Around 4.00 pm one evening, my colleague and I were driving back to office after a meeting at a customer’s factory. There was a physically challenged gentleman on a scooter with support wheels on either side of the rear wheel (popularly called a ‘handicapped scooter’) about 30 feet ahead of us.
When we stopped at a traffic signal, a schoolboy, looking around 15 years old, approached the physically challenged scooter-driver. It was obvious the boy and the scooter-driver were not known to each other, and the boy was trying to hitch a ride. After a very brief conversation, the scooter-driver removed his crutches from the rear and kept them in the front. He had to twist and turn uncomfortably, but the boy did not even offer to help. He sat on the rear seat as soon as the crutches had been shifted.
Seeing all this, my colleague commented, “Why did he have to trouble the physically challenged guy? He could have hitched a ride from anybody else. He didn’t even offer to move the crutches. Some people can be so insensitive!”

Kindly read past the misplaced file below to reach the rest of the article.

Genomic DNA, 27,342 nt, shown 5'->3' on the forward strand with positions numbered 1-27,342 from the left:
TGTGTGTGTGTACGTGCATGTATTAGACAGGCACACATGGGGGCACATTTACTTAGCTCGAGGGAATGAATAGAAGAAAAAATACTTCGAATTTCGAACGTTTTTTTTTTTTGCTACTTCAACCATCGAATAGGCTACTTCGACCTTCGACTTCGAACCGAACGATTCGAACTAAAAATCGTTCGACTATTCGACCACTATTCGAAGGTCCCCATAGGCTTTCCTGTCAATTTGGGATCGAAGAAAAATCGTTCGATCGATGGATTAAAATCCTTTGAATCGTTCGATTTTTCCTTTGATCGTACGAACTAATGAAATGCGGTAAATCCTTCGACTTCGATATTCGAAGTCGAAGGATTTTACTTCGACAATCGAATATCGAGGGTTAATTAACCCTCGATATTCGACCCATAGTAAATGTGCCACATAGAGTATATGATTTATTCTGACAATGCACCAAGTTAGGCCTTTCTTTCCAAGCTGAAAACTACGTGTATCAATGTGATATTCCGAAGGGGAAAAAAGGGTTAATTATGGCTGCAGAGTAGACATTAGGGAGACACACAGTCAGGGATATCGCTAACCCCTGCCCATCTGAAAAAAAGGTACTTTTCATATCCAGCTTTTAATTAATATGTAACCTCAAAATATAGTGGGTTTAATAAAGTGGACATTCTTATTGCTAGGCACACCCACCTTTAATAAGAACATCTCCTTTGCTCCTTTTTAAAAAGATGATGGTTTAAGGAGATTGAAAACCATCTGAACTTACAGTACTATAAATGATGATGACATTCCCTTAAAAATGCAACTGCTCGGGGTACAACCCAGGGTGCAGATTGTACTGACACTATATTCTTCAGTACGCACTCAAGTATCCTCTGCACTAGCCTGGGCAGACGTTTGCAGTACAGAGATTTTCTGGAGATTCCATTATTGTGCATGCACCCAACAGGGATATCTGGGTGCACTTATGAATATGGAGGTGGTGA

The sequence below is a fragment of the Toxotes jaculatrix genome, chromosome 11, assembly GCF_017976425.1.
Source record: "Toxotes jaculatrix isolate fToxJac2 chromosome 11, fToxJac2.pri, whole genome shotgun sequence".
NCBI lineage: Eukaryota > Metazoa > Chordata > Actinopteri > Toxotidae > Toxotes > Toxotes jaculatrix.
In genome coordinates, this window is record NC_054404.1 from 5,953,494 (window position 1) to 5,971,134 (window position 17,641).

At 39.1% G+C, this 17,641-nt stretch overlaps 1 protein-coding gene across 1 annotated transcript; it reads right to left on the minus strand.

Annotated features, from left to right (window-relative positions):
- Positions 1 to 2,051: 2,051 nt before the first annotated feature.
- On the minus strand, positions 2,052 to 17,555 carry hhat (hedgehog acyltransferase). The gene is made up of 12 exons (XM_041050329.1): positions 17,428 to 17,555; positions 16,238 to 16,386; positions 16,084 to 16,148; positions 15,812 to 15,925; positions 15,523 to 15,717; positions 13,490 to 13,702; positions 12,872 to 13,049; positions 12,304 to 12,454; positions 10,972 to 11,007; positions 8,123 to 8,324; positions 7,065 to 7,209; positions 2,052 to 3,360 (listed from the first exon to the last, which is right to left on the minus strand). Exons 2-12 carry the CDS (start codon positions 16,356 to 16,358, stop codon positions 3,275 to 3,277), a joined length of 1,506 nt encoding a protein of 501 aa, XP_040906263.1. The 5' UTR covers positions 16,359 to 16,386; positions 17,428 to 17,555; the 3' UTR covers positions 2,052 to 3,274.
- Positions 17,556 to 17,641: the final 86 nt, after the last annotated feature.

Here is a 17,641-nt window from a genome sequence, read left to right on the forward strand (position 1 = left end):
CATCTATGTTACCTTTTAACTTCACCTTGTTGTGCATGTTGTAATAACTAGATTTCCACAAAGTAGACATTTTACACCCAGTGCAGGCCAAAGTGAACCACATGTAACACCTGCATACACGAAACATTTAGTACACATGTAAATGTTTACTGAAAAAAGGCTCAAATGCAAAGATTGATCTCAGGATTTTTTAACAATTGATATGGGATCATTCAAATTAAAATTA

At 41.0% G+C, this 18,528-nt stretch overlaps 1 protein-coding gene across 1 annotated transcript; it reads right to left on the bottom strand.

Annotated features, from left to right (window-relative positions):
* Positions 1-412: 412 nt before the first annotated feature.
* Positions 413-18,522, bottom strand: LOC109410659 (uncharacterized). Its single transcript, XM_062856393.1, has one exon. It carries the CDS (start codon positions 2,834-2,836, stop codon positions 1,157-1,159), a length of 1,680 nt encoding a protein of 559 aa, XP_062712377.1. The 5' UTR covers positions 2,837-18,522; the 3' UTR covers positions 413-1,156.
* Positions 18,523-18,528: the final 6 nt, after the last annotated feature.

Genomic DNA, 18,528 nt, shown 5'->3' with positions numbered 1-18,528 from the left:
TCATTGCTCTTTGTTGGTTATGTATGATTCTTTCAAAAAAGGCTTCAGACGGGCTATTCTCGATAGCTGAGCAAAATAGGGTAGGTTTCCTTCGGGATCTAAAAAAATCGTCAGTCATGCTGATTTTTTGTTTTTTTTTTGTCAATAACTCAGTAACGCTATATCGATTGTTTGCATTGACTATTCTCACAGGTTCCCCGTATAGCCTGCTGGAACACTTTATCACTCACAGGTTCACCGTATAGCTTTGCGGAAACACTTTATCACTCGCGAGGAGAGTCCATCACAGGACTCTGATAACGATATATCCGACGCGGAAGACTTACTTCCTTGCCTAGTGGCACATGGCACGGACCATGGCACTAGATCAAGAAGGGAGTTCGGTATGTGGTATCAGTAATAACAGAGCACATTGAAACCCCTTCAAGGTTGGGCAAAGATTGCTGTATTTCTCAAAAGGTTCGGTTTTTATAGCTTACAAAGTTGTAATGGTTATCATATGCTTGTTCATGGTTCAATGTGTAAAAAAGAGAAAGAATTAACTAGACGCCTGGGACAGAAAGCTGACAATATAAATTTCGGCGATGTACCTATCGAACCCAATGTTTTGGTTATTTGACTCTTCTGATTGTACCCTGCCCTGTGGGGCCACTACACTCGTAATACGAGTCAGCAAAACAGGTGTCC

I thought for a minute and replied, “My immediate reaction was the same as yours. But, on second thoughts, I think the boy, probably without realizing it or without intending to, has done a very good thing. He treated the physically-challenged gentleman like he would have treated any other person. In fact, I’m sure the scooter-driver is really happy that the boy treated him as a ‘person’ and not as a ‘physically-challenged person’ like almost everybody else does.”
Would you agree with my colleague’s view or mine? Or do you have another view?